Speaking of white, Xena and I spotted this little egret in the river this morning. He stood still long enough to get his picture taken.
We have big egrets and little ones. I think this little guy should properly be called a snowy egret. He certainly is snowy white.
The trail trials really got lucky with the weather. It was perfectly beautiful Saturday morning, and the event was pretty much over by noon. The wind came up in the afternoon, and today it’s rained gently most of the day.
Marion and I were judging the “Party”. The horses were supposed to pass quietly by a table decorated for a party, with balloons and such. In the hectic preparations, though, we ended up with just one lonely balloon. At least it was metallic, and a few horses looked worriedly at it as it bobbed around. Mostly they and their riders had a “Where’s the obstacle?” look on their faces.
We did have a beautiful spot for it . . . even if the river was very low.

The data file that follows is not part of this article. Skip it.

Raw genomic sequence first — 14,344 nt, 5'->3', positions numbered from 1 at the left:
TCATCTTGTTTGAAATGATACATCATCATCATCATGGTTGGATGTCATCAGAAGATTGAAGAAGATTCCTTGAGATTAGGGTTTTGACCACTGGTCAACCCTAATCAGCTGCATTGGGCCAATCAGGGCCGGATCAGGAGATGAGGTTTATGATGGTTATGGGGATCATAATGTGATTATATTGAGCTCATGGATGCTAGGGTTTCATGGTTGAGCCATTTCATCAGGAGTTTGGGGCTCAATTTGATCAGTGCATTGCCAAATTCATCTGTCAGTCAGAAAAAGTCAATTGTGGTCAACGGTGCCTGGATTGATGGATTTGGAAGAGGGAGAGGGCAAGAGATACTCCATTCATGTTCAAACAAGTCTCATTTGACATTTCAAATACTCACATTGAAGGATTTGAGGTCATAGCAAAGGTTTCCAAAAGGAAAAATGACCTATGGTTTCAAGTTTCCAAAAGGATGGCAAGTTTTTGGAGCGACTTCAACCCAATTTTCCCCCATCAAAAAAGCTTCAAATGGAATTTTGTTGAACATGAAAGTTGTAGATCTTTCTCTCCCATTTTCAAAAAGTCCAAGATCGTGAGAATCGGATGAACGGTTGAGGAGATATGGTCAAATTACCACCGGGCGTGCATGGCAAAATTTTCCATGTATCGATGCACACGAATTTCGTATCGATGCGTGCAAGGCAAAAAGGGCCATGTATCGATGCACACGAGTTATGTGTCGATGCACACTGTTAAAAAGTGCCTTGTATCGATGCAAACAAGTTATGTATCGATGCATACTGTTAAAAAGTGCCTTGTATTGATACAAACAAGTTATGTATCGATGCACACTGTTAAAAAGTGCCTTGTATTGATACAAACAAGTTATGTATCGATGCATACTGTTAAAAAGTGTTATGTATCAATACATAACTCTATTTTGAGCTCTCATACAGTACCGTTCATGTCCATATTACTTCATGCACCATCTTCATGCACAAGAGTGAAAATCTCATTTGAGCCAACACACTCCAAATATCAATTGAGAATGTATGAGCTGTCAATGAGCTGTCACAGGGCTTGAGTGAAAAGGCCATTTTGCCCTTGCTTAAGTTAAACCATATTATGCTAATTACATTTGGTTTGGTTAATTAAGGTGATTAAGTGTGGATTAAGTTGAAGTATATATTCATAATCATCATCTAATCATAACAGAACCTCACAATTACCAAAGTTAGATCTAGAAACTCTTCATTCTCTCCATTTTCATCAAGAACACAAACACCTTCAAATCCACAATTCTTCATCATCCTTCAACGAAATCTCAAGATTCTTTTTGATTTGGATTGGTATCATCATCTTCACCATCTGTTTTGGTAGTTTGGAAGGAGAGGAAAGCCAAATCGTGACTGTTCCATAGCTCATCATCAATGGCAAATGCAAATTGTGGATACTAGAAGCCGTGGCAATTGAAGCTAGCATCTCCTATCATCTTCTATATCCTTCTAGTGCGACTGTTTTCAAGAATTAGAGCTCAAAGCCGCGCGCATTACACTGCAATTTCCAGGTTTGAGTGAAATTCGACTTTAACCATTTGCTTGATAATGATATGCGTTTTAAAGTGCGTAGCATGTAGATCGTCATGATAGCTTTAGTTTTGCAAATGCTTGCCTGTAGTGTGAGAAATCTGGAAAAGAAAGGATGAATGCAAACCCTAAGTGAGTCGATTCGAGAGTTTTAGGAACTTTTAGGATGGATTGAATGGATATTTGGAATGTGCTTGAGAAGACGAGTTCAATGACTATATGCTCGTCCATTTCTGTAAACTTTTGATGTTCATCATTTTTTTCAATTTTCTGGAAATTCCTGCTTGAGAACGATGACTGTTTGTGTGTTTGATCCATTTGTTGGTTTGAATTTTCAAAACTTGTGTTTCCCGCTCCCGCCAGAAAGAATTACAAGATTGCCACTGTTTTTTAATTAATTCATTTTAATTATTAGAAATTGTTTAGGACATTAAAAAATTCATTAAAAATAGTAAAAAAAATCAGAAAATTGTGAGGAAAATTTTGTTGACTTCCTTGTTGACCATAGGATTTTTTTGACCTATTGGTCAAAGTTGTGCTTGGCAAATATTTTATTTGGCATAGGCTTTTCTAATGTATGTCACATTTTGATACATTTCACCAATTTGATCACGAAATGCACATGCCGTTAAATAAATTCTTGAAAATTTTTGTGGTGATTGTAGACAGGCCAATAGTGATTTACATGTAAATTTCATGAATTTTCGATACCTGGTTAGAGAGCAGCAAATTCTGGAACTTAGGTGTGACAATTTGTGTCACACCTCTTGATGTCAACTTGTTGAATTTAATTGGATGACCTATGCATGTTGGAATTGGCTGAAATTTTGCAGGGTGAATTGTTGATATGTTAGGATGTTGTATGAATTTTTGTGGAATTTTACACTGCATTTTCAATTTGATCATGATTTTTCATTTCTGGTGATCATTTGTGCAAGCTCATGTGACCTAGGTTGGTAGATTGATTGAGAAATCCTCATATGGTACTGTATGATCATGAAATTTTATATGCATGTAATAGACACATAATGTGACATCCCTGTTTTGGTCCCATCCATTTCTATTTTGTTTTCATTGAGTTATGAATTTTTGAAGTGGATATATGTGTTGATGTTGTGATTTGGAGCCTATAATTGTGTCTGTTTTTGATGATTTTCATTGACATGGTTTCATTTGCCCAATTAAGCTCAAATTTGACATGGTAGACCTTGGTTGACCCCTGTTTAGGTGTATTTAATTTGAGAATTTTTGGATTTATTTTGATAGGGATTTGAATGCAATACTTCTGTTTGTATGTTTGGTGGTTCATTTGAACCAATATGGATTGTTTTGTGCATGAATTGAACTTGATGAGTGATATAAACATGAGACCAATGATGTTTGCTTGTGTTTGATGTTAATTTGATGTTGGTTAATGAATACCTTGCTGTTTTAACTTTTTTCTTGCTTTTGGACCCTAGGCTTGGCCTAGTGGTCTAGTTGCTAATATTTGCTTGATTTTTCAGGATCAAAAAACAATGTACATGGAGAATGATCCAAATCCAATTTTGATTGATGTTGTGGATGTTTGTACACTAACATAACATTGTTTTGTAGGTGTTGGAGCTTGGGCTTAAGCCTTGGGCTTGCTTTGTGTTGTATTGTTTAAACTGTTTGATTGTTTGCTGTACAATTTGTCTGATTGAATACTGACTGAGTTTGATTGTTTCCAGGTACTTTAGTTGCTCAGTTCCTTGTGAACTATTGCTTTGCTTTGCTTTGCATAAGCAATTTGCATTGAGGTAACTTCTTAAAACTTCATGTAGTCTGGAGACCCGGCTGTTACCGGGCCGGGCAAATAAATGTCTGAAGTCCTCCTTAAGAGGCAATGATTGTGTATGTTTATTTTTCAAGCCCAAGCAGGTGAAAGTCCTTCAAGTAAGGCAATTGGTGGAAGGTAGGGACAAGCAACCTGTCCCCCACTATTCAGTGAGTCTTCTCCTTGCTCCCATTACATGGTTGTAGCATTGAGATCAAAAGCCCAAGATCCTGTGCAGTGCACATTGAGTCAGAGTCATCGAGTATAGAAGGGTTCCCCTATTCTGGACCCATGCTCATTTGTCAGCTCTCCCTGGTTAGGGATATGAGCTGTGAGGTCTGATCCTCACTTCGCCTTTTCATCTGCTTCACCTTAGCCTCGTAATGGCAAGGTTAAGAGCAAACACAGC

The sycamores are just leafing out.
And here’s our “party” . . . nicely in the shade. You can see it was a pretty tame party.
I wish I’d been able to get pictures of the horses and riders, but once they started coming, we were pretty busy. I’m sure they wouldn’t appreciate the judge taking pictures of them instead of judging. But here’s one of the riders on her big Percheron crossing the river afterward.
It was interesting to observe the different reactions of horses and riders. Some of the horses were old-timers at Trials; they just sauntered on through with a “ho-hum” attitude. Others had obviously not had much experience; many of them were much more worried about the water so close than our party. There were a couple of young horses; both Marion and I were much taken with a Palomino who was obviously worried, but obedient. That’s potential!
We judged twenty-nine horses and riders, but a few didn’t get all of the way to the end of the course. It’s a little worrying when down by the river, you can hear crashes and cries of “Whoa! Whoa!” from above. Or from just around the bend.
But no one was really hurt, and it was an excellent learning experience — for horses, riders, and judges!